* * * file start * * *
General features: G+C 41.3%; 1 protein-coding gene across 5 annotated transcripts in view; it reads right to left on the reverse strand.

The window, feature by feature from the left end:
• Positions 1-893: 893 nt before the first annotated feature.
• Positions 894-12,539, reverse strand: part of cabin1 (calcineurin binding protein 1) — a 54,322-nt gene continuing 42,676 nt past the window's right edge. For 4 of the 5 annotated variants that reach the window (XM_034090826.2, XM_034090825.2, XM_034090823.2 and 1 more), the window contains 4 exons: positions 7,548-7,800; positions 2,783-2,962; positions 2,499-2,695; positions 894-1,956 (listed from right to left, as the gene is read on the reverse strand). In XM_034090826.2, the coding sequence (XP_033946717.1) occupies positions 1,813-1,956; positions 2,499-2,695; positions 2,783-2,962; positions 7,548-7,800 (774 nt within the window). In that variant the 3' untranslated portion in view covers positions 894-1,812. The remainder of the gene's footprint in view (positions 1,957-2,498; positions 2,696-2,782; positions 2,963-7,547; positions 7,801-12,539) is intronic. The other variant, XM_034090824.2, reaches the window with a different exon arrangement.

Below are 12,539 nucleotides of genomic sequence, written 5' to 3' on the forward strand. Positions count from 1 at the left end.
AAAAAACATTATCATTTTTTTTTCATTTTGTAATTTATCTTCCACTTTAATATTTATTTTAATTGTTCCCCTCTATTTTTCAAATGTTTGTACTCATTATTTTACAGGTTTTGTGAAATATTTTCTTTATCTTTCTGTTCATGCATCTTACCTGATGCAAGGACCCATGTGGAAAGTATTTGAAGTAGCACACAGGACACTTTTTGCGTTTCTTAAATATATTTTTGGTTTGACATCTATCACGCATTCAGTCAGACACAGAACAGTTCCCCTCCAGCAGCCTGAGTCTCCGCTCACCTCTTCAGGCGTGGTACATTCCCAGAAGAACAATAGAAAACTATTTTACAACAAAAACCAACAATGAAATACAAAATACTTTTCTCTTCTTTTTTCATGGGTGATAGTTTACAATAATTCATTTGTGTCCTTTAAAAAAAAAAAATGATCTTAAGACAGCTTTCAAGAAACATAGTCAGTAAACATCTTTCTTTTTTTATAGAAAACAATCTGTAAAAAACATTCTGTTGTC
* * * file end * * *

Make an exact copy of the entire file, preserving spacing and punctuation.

General features: G+C 41.3%; 1 protein-coding gene across 5 annotated transcripts in view; it reads right to left on the reverse strand.

The window, feature by feature from the left end:
• Positions 1-893: 893 nt before the first annotated feature.
• Positions 894-12,539, reverse strand: part of cabin1 (calcineurin binding protein 1) — a 54,322-nt gene continuing 42,676 nt past the window's right edge. For 4 of the 5 annotated variants that reach the window (XM_034090826.2, XM_034090825.2, XM_034090823.2 and 1 more), the window contains 4 exons: positions 7,548-7,800; positions 2,783-2,962; positions 2,499-2,695; positions 894-1,956 (listed from right to left, as the gene is read on the reverse strand). In XM_034090826.2, the coding sequence (XP_033946717.1) occupies positions 1,813-1,956; positions 2,499-2,695; positions 2,783-2,962; positions 7,548-7,800 (774 nt within the window). In that variant the 3' untranslated portion in view covers positions 894-1,812. The remainder of the gene's footprint in view (positions 1,957-2,498; positions 2,696-2,782; positions 2,963-7,547; positions 7,801-12,539) is intronic. The other variant, XM_034090824.2, reaches the window with a different exon arrangement.

Below are 12,539 nucleotides of genomic sequence, written 5' to 3' on the forward strand. Positions count from 1 at the left end.
AAAAAACATTATCATTTTTTTTTCATTTTGTAATTTATCTTCCACTTTAATATTTATTTTAATTGTTCCCCTCTATTTTTCAAATGTTTGTACTCATTATTTTACAGGTTTTGTGAAATATTTTCTTTATCTTTCTGTTCATGCATCTTACCTGATGCAAGGACCCATGTGGAAAGTATTTGAAGTAGCACACAGGACACTTTTTGCGTTTCTTAAATATATTTTTGGTTTGACATCTATCACGCATTCAGTCAGACACAGAACAGTTCCCCTCCAGCAGCCTGAGTCTCCGCTCACCTCTTCAGGCGTGGTACATTCCCAGAAGAACAATAGAAAACTATTTTACAACAAAAACCAACAATGAAATACAAAATACTTTTCTCTTCTTTTTTCATGGGTGATAGTTTACAATAATTCATTTGTGTCCTTTAAAAAAAAAAAATGATCTTAAGACAGCTTTCAAGAAACATAGTCAGTAAACATCTTTCTTTTTTTATAGAAAACAATCTGTAAAAAACATTCTGTTGTC